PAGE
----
• From the perspective of convergence and integration, this solution offers an “out of the box” experience through the seamless containment of all components required.
  • Computing latency is significantly reduced (for example between cloud and application).
  • Single point of failure is mitigated.
  • Reduced deployment time – to either gain a competitive advantage or secure new business.
  • Simplified management and maintenance.
  • Lower investment- and run costs. In many cases, micro data centres can utilise inherent costs, for example facility power (such as switchgear) and cooling (such as chillers).

The white paper also points out that micro data centres are used particularly where applications need to be real time or near real time in terms of data processing – such as factory automation (robots) and industrial automation (cranes). There are applications where the sheer amount of data requires that the processing be on-site to avoid the latency through multiple hubs, such as oil and gas drilling and exploration, construction sites, and large mining sites. The highest volume application on the horizon is a large distributed network of micro data centres that form a content distribution network.

To further address the equipment consolidation- and compatibility challenge, the study examines the various configuration tools that are available. These tools offer a menu of plausible equipment options without having to research which accessories, services, screws, brackets and more, are required for a particular solution. Buying a UPS, rack, software, management cards, services, and extended warranties separately (that is, without a plausibility/ menu view) will always take more time, and result in a much higher risk of procuring incompatible equipment.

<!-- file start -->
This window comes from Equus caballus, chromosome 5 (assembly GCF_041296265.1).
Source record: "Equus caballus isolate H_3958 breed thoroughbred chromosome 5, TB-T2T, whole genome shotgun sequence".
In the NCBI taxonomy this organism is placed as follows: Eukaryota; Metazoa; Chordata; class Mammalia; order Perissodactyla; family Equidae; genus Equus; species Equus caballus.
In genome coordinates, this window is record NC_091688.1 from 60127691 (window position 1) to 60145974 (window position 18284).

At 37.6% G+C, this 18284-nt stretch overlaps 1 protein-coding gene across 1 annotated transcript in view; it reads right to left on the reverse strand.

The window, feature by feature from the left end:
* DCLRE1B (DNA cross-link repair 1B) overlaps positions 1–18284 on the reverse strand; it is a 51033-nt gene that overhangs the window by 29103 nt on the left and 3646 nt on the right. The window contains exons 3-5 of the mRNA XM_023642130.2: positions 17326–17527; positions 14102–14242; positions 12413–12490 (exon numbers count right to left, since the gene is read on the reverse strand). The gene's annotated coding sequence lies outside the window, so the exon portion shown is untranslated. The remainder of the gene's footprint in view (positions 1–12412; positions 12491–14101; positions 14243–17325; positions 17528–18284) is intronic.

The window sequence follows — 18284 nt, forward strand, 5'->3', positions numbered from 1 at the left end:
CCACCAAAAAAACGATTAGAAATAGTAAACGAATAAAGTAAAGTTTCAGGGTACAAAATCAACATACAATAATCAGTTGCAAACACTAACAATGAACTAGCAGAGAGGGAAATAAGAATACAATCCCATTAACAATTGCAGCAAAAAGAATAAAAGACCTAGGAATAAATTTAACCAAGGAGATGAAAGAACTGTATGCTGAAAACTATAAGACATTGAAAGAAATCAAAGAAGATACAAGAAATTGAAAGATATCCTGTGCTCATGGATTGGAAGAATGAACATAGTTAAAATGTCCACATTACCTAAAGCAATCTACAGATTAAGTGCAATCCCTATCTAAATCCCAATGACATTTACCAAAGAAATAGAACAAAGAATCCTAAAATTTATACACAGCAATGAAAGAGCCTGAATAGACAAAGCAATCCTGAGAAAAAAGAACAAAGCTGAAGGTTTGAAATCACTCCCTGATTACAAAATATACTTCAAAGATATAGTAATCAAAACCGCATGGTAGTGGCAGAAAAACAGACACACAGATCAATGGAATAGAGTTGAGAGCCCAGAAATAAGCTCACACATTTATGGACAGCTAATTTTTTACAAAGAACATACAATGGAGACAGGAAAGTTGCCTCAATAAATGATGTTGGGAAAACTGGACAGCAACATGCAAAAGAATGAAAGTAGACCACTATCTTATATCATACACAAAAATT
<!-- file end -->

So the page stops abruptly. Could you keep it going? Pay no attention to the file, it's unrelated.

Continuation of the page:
Configuration tools “understand” the interoperability of all parts, services, and warranties – in terms of output, they create a bill of materials required for a particular solution. There are two basic methods of shipment after placing an order through these types of tools – everything can ship as individual boxes or it can ship with the various components pre-mounted inside of the rack. Choosing from standardised, pre-configured solutions also speeds up delivery time because these types of solutions usually tend to be in stock with major suppliers.

“Any business, in particular small businesses, having experienced a downtime event understands the havoc, often costly, it causes in the day to day operation. Such an experience generally leads the company to improve on the availability of its IT solution,” says Bruce Grobler, southern African Vice President of the IT business unit at Schneider Electric.

The white paper concludes that in many cases, this also spurs new IT upgrade projects. However, although such upgrade projects are usually excellent opportunities to critically assess the physical environment required to support IT solutions, organisations do not always invest adequate research time to ensure that all environmental factors are properly researched, considered and included in the upgrade plan.